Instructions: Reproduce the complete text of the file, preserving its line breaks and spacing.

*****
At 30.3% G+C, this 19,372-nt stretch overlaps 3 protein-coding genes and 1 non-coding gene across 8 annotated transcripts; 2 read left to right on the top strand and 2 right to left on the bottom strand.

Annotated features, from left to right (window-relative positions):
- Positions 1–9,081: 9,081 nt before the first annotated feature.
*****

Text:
At 30.3% G+C, this 19,372-nt stretch overlaps 3 protein-coding genes and 1 non-coding gene across 8 annotated transcripts; 2 read left to right on the top strand and 2 right to left on the bottom strand.

Annotated features, from left to right (window-relative positions):
- Positions 1–9,081: 9,081 nt before the first annotated feature.